How students with emotional disturbance demonstrate historical literacy across various forms of text
Ludwig, Martha L.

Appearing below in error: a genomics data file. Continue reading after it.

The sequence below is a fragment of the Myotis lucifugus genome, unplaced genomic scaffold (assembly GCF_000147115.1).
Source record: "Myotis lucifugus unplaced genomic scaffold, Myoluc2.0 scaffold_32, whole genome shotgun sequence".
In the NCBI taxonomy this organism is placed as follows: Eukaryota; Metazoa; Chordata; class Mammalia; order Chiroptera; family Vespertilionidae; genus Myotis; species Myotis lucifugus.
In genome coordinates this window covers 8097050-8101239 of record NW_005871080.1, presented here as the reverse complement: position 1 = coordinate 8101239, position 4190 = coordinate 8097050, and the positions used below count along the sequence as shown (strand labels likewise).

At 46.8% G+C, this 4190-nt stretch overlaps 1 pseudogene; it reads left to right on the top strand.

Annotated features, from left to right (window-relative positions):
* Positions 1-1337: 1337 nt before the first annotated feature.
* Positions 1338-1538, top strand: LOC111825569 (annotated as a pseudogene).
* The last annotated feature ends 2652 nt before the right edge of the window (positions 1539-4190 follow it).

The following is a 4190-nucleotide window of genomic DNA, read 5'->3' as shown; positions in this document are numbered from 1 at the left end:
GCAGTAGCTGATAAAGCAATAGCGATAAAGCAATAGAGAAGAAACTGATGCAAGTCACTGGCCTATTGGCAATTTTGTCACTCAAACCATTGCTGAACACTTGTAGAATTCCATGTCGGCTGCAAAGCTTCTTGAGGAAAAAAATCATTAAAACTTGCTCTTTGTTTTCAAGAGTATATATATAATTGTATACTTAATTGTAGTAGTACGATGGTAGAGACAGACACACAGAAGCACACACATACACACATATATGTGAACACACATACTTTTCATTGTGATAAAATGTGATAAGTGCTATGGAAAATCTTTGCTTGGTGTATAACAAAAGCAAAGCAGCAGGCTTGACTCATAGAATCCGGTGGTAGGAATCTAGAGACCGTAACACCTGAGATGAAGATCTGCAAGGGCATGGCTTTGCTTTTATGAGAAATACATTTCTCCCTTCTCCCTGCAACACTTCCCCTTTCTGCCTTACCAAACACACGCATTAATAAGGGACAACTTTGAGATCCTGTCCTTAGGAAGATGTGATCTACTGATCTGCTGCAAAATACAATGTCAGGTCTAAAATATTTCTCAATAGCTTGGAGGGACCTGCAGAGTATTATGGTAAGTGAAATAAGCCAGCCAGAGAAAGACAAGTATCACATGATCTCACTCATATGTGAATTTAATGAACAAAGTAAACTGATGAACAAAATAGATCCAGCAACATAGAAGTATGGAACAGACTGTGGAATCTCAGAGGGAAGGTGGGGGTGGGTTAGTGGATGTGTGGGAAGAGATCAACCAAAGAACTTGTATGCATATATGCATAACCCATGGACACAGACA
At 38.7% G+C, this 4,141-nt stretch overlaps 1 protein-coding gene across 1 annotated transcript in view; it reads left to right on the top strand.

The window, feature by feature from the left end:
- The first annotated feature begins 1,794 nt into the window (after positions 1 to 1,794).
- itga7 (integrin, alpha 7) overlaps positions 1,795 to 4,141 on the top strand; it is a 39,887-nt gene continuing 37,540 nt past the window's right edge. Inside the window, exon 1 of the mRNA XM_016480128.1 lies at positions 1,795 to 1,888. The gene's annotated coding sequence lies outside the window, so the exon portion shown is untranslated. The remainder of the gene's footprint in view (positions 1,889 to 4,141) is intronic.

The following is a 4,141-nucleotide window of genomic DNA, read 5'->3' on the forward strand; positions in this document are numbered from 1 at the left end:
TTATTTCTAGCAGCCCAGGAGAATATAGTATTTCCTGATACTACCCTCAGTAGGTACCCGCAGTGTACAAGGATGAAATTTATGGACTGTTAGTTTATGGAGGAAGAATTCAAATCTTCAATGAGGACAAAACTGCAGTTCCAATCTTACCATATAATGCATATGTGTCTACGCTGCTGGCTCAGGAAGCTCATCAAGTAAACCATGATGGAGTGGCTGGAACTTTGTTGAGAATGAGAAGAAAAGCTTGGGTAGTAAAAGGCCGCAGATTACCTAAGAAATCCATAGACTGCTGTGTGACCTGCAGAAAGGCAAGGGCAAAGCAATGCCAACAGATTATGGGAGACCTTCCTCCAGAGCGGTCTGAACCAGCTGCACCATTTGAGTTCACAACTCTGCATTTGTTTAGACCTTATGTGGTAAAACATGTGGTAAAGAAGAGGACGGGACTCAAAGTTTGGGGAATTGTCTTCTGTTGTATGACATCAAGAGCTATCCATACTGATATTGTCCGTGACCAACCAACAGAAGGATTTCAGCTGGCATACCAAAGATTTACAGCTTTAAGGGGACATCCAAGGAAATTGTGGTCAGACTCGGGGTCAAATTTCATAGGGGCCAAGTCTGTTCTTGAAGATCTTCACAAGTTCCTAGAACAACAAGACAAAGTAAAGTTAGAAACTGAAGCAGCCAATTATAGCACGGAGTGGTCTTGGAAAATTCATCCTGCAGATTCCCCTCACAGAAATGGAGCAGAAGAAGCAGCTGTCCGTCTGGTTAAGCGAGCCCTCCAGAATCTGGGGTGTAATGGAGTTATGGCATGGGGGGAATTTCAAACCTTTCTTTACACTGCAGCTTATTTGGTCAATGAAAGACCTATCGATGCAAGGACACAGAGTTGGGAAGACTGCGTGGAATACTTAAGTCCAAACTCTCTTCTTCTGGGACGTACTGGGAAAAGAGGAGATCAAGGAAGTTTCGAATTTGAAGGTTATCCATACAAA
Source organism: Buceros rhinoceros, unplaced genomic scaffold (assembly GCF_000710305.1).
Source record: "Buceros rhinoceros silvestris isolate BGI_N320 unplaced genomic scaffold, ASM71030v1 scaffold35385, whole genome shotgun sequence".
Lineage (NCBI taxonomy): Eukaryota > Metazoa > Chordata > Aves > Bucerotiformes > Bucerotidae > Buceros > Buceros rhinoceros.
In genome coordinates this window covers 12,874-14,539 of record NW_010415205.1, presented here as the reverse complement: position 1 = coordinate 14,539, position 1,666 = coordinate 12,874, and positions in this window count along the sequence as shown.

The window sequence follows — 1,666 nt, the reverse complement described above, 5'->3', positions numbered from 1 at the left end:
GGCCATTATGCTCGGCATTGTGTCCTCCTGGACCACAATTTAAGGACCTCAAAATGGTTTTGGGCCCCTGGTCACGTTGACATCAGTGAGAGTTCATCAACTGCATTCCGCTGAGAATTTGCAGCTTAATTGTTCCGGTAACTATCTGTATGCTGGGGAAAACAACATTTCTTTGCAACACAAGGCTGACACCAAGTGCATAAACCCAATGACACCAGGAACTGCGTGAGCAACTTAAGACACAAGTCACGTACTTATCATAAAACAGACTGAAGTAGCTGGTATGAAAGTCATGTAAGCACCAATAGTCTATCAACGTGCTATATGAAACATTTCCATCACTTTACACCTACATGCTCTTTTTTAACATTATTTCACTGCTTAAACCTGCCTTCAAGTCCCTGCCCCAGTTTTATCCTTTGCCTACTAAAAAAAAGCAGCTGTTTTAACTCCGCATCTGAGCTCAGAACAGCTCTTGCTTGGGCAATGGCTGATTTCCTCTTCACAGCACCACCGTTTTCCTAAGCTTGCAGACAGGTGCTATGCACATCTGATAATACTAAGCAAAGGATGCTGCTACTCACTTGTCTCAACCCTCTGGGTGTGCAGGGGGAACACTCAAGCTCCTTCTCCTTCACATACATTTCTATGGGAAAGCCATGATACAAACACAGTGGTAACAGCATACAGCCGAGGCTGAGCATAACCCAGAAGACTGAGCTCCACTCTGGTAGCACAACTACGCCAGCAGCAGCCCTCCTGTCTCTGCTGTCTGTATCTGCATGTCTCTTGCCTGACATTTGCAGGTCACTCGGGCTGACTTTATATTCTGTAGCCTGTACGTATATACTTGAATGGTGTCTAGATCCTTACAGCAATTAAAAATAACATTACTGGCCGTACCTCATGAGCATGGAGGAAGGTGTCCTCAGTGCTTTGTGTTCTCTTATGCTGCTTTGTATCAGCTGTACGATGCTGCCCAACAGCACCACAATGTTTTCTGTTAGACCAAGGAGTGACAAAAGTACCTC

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This qualitative study increases the understanding of how students with emotional disturbance (ED) demonstrate their grasp of key elements of social studies instruction. While there is considerable research in the general education literature on how students grapple with various social studies concepts and methodology, there is a void in understanding how students in special education classes make sense of the same material. The primary research question examined how students with ED demonstrate historical literacy through their historical thinking from past and current events across multiple forms of text. Further, an additional sub-question from a socio-cultural perspective was explored: What factors appear to influence their interpretations? This study examined student responses in two ways - written responses to questions connected to text (written, political cartoon and photo) followed by interviews engaging students in a think aloud protocol with additional probing questions. Findings suggest that more than cognitive ability plays a role in the academic performance of students with ED. The students appear to have the ability to learn the material; however, characteristics associated with emotional disturbance seem to impede their academic success. Further, findings support the notion of historical literacy being a complex process that involves more than just the ability to decode words. The final chapter suggests strategies for improving academic success.